The Sign Wars

Is it more than a black and white issue?


Signs Appear

On the weekend of Nov. 4th, white supremacy signs were posted up on telephone poles and plastered over community members’ yard signs, covering messages promoting diversity and inclusion with messages promoting the alt-right. Needless to say, community members did not take it lightly.

After various residents found their yard signs to be covered the next morning, East Grand Rapids Mayor Amna Seibold was quick to respond that the white supremacy leaflets found in various East neighborhoods have been reported across the country, adding that “racism has no place in our community.”

Sophie Hojinacki’s ‘19 “In This House, We Believe…” yard sign was covered by an alt-right poster with the words “It’s Okay To Be White” written on it with a picture of Donald Trump.

A Facebook Group Forms

“It was disturbing to see that these beliefs supporting white supremacy are still alive today and that people [in our community] found the need to promote them by overriding people’s messages of peace,” Hojnacki said.

Amidst community members’ confusion over the signs, members of the EGR Parents for Promoting Education on Racism Facebook page, founded by Angie Walters, were discussing ways to combat white supremacy within the community.

The Facebook page was created by parents who wanted a platform to communicate their concerns regarding racism in the community. The page also acts as a medium where parents can discuss ideas to expand their kids’ knowledge on racism and develop further ways to combat white supremacy in EGR.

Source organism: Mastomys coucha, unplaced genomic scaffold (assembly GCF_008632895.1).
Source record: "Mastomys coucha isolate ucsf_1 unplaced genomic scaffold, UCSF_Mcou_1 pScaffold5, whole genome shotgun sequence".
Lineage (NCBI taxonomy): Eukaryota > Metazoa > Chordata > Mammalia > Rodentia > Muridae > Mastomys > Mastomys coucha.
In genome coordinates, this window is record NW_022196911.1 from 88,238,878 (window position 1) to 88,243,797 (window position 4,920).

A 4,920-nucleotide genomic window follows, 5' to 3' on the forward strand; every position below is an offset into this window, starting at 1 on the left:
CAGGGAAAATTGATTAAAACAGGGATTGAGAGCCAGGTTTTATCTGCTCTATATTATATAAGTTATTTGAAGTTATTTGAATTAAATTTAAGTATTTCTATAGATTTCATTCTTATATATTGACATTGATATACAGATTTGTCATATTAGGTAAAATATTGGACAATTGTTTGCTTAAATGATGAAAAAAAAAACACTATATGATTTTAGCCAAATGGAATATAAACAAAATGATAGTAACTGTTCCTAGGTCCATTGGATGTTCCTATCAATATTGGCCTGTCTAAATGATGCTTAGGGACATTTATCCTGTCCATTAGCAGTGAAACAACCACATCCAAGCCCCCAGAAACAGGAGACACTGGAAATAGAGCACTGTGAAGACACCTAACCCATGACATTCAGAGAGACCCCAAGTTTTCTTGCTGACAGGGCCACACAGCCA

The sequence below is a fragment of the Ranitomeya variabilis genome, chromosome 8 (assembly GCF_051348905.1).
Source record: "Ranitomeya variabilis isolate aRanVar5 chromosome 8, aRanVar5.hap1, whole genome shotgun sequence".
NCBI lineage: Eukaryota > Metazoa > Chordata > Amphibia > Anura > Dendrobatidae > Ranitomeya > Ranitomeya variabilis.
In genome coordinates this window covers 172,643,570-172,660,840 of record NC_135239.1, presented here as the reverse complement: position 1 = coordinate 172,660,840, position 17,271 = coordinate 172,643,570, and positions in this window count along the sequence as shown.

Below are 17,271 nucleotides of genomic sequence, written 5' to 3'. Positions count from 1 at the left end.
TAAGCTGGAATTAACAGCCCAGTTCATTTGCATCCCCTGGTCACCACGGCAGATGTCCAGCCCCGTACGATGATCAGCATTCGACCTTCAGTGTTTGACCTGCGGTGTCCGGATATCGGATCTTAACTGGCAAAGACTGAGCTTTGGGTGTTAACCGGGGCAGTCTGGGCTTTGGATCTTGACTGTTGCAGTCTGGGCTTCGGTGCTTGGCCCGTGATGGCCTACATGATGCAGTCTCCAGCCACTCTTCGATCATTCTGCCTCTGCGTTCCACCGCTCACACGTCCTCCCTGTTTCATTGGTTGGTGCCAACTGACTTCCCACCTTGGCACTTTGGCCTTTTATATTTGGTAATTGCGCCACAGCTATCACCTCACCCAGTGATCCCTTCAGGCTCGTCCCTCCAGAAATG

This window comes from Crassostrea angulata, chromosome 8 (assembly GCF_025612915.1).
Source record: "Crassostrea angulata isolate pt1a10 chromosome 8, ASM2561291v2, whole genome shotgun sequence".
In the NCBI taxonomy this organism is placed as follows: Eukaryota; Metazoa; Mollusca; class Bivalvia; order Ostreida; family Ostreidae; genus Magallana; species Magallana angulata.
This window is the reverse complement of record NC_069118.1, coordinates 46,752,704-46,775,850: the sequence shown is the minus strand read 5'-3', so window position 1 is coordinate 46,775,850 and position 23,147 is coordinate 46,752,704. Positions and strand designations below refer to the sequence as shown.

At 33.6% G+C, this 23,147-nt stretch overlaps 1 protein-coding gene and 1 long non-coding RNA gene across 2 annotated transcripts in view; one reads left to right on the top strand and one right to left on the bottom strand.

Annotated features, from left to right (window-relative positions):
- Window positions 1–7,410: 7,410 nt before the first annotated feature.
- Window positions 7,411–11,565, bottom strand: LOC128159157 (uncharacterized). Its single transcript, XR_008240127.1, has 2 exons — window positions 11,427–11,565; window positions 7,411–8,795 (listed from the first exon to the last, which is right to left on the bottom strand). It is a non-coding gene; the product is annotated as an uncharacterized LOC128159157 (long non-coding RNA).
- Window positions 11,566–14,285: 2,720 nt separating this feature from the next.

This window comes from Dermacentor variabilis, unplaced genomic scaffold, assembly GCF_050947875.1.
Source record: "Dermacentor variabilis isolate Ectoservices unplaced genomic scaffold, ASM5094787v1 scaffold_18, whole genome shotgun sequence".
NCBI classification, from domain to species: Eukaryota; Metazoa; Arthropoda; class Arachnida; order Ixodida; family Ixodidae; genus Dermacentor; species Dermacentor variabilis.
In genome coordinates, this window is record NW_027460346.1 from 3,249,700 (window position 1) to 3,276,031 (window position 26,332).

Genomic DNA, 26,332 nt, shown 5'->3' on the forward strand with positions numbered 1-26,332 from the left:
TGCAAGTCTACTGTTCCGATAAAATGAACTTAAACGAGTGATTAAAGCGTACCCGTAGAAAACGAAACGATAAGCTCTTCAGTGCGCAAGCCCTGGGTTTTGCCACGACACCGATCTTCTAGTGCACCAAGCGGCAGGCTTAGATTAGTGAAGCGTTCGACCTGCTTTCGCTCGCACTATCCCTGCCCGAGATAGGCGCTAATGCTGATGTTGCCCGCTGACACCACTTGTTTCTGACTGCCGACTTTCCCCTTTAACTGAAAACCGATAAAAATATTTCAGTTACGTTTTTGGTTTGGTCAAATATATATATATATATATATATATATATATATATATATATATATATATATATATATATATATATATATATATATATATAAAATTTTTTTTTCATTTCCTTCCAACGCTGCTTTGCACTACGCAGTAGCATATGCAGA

Parents Respond

“It is heartbreaking to hear stories about children who have suffered discrimination in our community and schools. It is important that we investigate what can be improved,” Walters said.

With the hopes of educating East students on racial discrimination, the parents of the Facebook page hope that their kids, with a more cognizant perspective, can counteract white supremacy that continues to threaten society today.

“I believe that EGR students can make a big impact when they go out into the world,” Walters said. “We want students to be fully prepared to succeed in a variety of situations and within diverse communities.”

As being discussed within the Facebook page, community members are wondering which steps should be taken next in combating white supremacy.

In response to Seibold stating that rallies are not the best solution as they are simply giving hate a platform, there has been much controversy on whether holding protests and putting up anti-alt-right signs are the most impactful actions, or if there are other more effective solutions.

Resolutions are Formed

“I do not think fighting hate with hate is the answer. However, staying silent isn’t going to solve any issues either, so I think discussion is the only way we are going to better understand our neighbors,” Hojnacki explained. “Putting up posters to attack the other side is not the answer to fighting these supremacy signs.”

Walters agrees that staying silent is the exact opposite reaction EGR community members must have in response to the signs. Instead, she believes that speaking out, while refraining from doing so in a hateful way, is the best action to take.

“We cannot turn our heads and pretend that everything is okay. First, as a community we can educate ourselves,” Walters explained. “Next, we can reach outside of our community to start conversations, which can lead to action. We all must help change the culture and that starts with speaking up.”

Over the past few weeks, community members have shown that EGR will not tolerate alt-right messages within the community.

Seibold stated in her message responding to the posters that “these people tried to upset our community and we’re stronger than that.”